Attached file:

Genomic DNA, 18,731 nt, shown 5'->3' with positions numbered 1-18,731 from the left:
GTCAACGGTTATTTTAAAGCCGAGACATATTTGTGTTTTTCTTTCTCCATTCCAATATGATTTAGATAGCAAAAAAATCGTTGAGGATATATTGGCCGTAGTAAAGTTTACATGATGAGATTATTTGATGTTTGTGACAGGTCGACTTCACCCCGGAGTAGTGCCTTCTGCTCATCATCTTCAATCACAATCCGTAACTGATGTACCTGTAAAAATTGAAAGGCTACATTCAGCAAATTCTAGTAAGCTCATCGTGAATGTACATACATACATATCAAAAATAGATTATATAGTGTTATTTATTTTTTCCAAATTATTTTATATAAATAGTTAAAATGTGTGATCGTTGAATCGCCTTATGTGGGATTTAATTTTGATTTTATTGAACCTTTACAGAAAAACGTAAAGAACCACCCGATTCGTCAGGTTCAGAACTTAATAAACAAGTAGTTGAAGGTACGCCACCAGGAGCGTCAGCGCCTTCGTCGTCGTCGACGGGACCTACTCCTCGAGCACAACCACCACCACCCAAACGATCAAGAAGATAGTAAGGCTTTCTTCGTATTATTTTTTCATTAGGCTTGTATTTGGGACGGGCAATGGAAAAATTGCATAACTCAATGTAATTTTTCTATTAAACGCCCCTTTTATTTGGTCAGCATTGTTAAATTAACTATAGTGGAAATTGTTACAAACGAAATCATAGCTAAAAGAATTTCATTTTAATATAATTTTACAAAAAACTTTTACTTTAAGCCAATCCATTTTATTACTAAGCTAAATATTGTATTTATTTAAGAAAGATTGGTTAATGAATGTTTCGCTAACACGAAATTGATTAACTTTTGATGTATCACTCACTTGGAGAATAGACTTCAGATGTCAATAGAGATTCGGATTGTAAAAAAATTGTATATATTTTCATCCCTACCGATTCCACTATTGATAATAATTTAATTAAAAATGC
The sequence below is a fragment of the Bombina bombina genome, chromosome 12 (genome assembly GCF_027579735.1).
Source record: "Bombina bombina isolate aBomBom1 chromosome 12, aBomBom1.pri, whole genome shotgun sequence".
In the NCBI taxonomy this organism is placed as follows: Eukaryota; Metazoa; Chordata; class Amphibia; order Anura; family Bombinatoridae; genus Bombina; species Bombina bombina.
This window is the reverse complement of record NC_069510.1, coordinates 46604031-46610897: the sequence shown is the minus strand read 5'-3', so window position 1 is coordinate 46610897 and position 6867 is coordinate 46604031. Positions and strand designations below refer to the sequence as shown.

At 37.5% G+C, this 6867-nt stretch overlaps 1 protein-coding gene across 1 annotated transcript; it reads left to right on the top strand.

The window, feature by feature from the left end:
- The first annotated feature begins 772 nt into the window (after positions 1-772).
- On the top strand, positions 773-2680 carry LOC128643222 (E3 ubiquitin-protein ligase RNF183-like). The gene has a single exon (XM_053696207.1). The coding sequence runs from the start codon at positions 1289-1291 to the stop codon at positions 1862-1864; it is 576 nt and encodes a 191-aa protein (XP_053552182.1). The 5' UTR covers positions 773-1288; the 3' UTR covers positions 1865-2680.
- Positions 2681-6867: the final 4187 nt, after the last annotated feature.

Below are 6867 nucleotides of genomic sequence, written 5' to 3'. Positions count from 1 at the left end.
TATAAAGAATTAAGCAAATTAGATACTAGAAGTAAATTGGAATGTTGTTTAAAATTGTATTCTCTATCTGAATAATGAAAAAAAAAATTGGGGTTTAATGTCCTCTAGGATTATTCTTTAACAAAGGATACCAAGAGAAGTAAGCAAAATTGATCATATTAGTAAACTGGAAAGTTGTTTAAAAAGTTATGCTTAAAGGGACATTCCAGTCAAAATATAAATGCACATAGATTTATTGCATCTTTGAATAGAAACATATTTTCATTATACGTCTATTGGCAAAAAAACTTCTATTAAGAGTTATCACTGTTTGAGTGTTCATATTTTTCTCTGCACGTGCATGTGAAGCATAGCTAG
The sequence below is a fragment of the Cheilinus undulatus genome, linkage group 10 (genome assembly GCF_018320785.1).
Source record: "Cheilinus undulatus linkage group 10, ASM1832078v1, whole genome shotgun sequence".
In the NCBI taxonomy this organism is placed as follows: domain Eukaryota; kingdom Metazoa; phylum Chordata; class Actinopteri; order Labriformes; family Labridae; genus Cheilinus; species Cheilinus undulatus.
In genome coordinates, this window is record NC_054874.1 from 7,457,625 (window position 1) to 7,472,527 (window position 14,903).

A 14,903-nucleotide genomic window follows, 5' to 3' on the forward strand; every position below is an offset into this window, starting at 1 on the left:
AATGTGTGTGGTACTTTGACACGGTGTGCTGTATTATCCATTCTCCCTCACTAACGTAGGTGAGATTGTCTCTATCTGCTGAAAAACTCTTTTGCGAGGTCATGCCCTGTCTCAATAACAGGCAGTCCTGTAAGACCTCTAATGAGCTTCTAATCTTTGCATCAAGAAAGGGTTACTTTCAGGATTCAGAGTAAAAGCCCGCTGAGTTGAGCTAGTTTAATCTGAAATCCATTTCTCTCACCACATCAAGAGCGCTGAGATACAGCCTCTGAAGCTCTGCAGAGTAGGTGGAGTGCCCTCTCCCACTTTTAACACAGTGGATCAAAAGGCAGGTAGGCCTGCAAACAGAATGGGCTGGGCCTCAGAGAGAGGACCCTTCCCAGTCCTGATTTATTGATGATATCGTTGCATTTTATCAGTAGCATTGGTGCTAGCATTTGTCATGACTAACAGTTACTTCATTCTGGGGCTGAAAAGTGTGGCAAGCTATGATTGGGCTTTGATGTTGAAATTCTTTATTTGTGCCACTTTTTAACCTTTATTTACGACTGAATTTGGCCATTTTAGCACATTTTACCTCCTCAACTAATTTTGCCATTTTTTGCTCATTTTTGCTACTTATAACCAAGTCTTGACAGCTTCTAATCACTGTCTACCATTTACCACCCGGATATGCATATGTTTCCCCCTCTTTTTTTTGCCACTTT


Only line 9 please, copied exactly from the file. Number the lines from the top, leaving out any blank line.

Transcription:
- The first annotated feature begins 772 nt into the window (after positions 1-772).